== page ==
How to Save a Tree House from a Zoning Board: Iraq and Afghanistan Veterans and Their Sons Take on Local Bureaucracy

Article excerpt

THE Swiss FAMILY Robinson, shipwrecked builders of what may be history's most famous tree house, were lucky their arbor of choice was sited on an uninhabited island. Had pirates chased the Robinsons ashore in Northern Virginia, a massive structure like the one immortalized in the 1960 Technicolor classic and later transformed into a Disney theme park attraction surely would have attracted unwanted attention from the local zoning board.

When Spc. Mark Grapin returned from a tour of duty in Iraq with the Army National Guard in 2011, he promised his sons--Sean, 9, and Eric, II--that he would build them a tree house before he shipped out again. Grapin told he drew and redrew plans for the tree house "a hundred, if not a thousand, times."

Grapin, who lives in Fairfax County, outside Washington, D.C., called the county and asked about any building codes that might apply. "The guy kind of laughed me off the phone," he says.

So Grapin got to work, spending dozens of hours and $1,400 on materials. The result: some pretty swank kiddie digs. No running water or thatched roof like the Swiss Family's island getaway, but 52 square feet covered with a nice coat of red paint and trimmed with orange shutters. The hideaway, built around the only large tree on Grapin's property, was supposed to be a "slice of Americana and of childhood dreams," he says.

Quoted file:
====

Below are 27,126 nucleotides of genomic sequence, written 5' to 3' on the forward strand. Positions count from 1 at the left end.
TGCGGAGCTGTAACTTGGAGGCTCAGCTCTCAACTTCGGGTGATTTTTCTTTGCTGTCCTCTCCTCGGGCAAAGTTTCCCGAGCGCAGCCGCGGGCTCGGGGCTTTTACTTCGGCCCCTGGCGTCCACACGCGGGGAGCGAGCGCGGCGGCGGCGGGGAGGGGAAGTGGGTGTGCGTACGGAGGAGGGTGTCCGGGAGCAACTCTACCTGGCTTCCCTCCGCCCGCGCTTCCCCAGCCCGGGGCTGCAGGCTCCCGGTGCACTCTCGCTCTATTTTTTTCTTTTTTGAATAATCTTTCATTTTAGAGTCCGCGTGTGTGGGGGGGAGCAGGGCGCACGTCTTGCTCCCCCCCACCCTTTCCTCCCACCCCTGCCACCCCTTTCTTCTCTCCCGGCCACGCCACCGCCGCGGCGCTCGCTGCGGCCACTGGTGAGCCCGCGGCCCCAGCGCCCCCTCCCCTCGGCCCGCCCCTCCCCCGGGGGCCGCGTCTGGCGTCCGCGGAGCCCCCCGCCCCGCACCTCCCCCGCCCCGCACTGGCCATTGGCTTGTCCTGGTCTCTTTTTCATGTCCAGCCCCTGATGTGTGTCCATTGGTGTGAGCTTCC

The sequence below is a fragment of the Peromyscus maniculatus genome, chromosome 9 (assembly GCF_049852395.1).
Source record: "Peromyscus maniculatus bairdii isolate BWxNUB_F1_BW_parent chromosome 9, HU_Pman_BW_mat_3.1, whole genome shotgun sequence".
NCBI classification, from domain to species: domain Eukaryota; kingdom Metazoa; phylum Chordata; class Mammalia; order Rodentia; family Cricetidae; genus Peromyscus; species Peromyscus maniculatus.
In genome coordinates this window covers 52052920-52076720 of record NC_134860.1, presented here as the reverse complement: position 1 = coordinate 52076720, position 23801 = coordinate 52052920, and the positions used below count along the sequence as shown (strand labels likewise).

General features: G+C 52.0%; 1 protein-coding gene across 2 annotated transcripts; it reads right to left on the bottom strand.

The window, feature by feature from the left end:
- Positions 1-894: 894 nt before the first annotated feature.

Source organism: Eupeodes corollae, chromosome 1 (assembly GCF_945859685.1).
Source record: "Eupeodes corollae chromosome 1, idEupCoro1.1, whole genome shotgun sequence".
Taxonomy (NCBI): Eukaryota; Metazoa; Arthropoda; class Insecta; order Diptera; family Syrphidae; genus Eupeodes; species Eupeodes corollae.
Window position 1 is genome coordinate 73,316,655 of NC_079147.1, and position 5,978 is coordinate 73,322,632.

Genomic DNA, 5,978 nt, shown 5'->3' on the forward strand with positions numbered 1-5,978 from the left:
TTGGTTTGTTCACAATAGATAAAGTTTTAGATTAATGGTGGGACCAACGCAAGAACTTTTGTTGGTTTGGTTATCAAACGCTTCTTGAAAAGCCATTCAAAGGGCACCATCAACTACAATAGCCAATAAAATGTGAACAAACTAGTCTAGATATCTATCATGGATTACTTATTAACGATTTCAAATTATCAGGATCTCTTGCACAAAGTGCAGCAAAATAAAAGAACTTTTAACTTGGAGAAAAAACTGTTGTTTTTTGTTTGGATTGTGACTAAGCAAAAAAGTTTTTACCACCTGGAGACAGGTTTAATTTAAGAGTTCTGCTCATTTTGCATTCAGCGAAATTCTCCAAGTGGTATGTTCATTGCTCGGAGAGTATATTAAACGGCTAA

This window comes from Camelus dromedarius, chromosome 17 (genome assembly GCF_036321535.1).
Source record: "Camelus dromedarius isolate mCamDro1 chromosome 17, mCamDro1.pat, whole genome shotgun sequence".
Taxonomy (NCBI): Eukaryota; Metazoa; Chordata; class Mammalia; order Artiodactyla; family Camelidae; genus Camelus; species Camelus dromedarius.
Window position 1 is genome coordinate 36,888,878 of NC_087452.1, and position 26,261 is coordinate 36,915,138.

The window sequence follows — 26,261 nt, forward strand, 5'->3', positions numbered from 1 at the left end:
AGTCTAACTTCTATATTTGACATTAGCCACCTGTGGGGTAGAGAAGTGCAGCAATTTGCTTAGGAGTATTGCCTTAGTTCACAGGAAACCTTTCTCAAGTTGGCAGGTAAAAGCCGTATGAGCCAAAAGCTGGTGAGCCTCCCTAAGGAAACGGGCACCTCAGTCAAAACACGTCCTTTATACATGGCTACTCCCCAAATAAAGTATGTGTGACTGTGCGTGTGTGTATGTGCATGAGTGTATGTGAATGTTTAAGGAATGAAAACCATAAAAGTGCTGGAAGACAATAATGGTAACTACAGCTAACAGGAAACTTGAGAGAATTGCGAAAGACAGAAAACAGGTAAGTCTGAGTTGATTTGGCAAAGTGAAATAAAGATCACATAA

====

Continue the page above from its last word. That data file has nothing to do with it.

Little did Grapin know that a second set of bureaucrats, the Fairfax County zoning board, should have been consulted before construction began. Because his one-story home is situated on a corner lot, Grapin's backyard is technically classified as a front yard. In Fairfax County, that means he needed a variance from local zoning rules to build the tree house.

An anonymous complaint from a neighbor triggered a county investigation into the unapproved structure, and in September the Board of Zoning Appeals voted 4-3 to deny Grapin the variance. The tree house was then slated for the wrecking ball. With time running out before the veteran would be sent back into the field, he went to the local media for help, triggering outrage nationwide.

Portland, Oregon, Army Sgt. Cameron Dunbar-Yamaguchi launched a petition at, a site that allows users to create and circulate online pleas, and the initiative quickly picked up 1,600 signatures, 600 of them from Fairfax County. …